Scarf for a Man

I finished a scarf for a man (a friend’s husband) last night.  It’s a simple pattern – one row repeated over and over – but produces a good result which is perfect for a man, especially in the right colours.  I used Patons Fab DK in a variegated browns/cream:

One Row Scarf
Scarf for Brian
One Row Scarf
Scarf for Brian

I apologise for the poor quality of the photos.  Between them, they almost capture the actual tones of the yarn.

You can find the pattern here.

Loved My Christmas Gifts

I love the stuff my wife, Jenny, got me for Christmas Red heart I did choose one item myself, but the rest was a surprise!

The first was a great knitting bag that is “manly” enough to work for me – actually a briefcase Smile It came from Argos and has tons of pockets, is robust, light and can be carried with or without a shoulder strap.

The surprise consisted of a box full of knitting goodies Smile Three different balls of yarn (100g each) plus a collection of accessories of my own!  The accessories were a little craft box from The Range, a set of needles (for making up, not knitting needles), a great pair of scissors, some plastic stitch markers and a tape measure.  I’d been asking to get the last two items for a while and Jenny had put it of and put it off – now I know why! Open-mouthed smile The needles are great as they have big eyes, which I definitely need!

I’m nicely set up for my knitting adventures now Smile

Triple Braid Cable Scarf

Kimberley's ScarfI made this scarf for the youngest of my granddaughters, for Christmas.  It’s based on the cable pattern from New Ideas in Knitted Cables.  I added a four stitch garter stitch border on each side.  It’s only a little scarf but was still a challenge for me, as a beginner.  The photo isn’t brilliant, and the pink should be more of “baby pink”.  The yarn was a lovely soft double knit but that’s all I know about it, as it came from an old stash and the yarn band had been lost years ago.

Just Days To Go…

As if anyone didn’t know!  Christmas 2010 is mere days away.  What a shame I started learning to knit so late in the year Sad smile I’ve only made one thing for it, as a gift.  Perhaps Christmas 2011 will be better, with a mix of gifts and ornaments knitted for it.  I reckon that I’ll have to work on it throughout the year!

For now, all I can say is:

Merry Christmas!

Learning Cable

Thanks to articles like New Ideas in Knitted Cables I’ve been learning more about how to design cable patterns.  I find it a fascinating subject, along with other methods of creating texture in knitting.  In time, I would love to create my own patterns, making use of what I’ve learnt.  It occurs to me that textured items would be of great value to those with visual impairments, not just being something of visual attractiveness.  I know that there is no shortage of cable patterns, but there’s always room for more.

Green Clutch Bag

Issue 75 (January 2011) of Simply Knitting Magazine includes a great freebie: a clutch bag clasp and a pattern leaflet with four different variations.  I’m working on the second one, though not in green.  It’s my first attempt to use a cable needle!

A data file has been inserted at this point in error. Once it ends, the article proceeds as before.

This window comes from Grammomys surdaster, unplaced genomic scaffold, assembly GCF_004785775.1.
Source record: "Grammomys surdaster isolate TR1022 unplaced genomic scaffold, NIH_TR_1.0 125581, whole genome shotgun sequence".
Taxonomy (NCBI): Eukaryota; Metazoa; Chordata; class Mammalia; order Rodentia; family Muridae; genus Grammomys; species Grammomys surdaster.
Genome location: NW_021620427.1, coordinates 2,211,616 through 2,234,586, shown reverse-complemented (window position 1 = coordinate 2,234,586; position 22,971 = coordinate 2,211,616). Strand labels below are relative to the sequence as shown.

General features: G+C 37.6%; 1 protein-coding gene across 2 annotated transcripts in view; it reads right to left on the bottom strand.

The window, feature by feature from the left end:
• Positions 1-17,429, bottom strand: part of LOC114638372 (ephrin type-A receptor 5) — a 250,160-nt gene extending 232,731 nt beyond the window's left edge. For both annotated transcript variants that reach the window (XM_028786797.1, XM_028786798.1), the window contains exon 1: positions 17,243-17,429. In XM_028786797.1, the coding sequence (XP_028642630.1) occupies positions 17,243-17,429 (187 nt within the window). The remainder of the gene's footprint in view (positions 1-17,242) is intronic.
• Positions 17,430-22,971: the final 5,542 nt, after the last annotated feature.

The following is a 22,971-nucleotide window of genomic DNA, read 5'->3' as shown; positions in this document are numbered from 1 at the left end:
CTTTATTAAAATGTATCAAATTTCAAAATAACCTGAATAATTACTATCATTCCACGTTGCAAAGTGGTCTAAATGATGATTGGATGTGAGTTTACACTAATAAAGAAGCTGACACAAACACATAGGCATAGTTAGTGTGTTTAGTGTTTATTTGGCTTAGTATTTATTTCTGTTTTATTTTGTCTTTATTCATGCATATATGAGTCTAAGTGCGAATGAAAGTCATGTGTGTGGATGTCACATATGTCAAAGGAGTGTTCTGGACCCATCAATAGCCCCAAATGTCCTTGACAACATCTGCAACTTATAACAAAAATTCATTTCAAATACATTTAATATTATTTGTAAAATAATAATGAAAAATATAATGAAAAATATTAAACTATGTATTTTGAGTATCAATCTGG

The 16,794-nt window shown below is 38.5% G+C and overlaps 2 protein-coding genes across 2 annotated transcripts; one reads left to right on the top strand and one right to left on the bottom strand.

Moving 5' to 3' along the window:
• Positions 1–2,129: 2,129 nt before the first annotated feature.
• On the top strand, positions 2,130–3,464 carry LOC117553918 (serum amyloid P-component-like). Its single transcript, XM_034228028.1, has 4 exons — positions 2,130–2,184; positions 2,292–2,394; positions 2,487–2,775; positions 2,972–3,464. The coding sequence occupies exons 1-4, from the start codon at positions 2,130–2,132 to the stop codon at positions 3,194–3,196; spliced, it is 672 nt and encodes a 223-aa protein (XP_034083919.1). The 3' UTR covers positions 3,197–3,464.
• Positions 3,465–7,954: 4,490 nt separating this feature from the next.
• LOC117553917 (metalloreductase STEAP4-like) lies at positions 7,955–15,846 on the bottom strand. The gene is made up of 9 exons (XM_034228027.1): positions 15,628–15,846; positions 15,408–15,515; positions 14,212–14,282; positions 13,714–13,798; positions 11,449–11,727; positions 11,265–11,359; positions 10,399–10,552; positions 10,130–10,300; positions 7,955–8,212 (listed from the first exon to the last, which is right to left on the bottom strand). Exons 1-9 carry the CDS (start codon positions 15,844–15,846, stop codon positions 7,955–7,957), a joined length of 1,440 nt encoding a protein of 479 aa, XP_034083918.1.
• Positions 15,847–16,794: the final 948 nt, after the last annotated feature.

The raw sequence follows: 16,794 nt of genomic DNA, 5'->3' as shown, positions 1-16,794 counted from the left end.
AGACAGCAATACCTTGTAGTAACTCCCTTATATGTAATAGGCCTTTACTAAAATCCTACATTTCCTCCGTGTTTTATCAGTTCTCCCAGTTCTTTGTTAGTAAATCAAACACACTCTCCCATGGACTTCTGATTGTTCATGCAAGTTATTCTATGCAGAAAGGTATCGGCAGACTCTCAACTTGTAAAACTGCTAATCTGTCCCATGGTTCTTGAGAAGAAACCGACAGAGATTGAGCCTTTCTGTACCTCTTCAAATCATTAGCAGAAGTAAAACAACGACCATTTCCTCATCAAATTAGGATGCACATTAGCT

If you do this too, be aware that there are a few errors, so look out for the errata (Ravelry is an excellent source of information).

Hopefully I’ll have a photo of the completed bag soon.

Diamond Basketwork Scarf

This scarf took me about a week to knit, so you now know I’m a slow knitter.  I came up with the pattern on my own, so I’m rather proud.  I guess there’s nothing new or original about it but, as a beginner, I was pleased that I could come up with a pattern without any help.

There are no complicated instructions so the pattern is suitable for all skill levels.


Diamond Basketwork Scarf
Diamond Basketwork Scarf
Diamond Basketwork Scarf Close-up
Diamond Basketwork Scarf Close-up


Diamond Basketweave Scarf Pattern

Copyright © Steve K Smy, 2010

UK No. 8 needles (US 6/4mm),  1 x 100g DK yarn,  Darning needle


Cast on 59 sttches
Row 1 : (K11, P1) repeat 3 times,K11
Row 2 : K1, (P9, K3) repeat 3 times, P9, K1
Row 3 : P2, (K7, P5) repeat 3 times, K7, P2
Row 4 : K3, (P5, K7) repeat 3 times, P5, K3
Row 5 : P4, (K3, P9) repeat 3 times, K3, P4
Row 6 : K5, (P1, K11) repeat 3 times, P1, K5
Row 7 : P4, (K3, P9) repeat 3 times, K3, P4
Row 8 : K3, (P5, K7) repeat 3 times, P5, K3
Row 9 : P2, (K7, P5) repeat 3 times, K7, P2
Row 10 : K1, (P9, K3) repeat 3 times, P9, K1
Repeat rows 1 to 10 in whole runs of 10 rows, until desired length achieved.
(K11, P1) repeat 3 times, K11
Cast off. Sew tail ends of yarn in to finish off.
(I knitted a total of 231 rows in the illustrated scarf.)
The scarf in the photos, knitted as a gift, was very well received, I’m relieved to say.

Hello and Welcome!

Hi.  My name is Steve and I’m recently addicted to knitting.  In fact, I became an addict in November 2010.  Since then, I’ve knitted 3 scarves – 1 for my wife, Jenny, and 2 for friends.  I’ve also knitted the parts for an owl soft toy, but I haven’t yet assembled that.  As a way to clear my head between bigger projects, I’m knitting up “dishcloth” patterns, which will eventually all be put together as a blanket.

I plan on using this blog to keep my friends updated on my knitting efforts, including photos of completed projects and even the occasional pattern.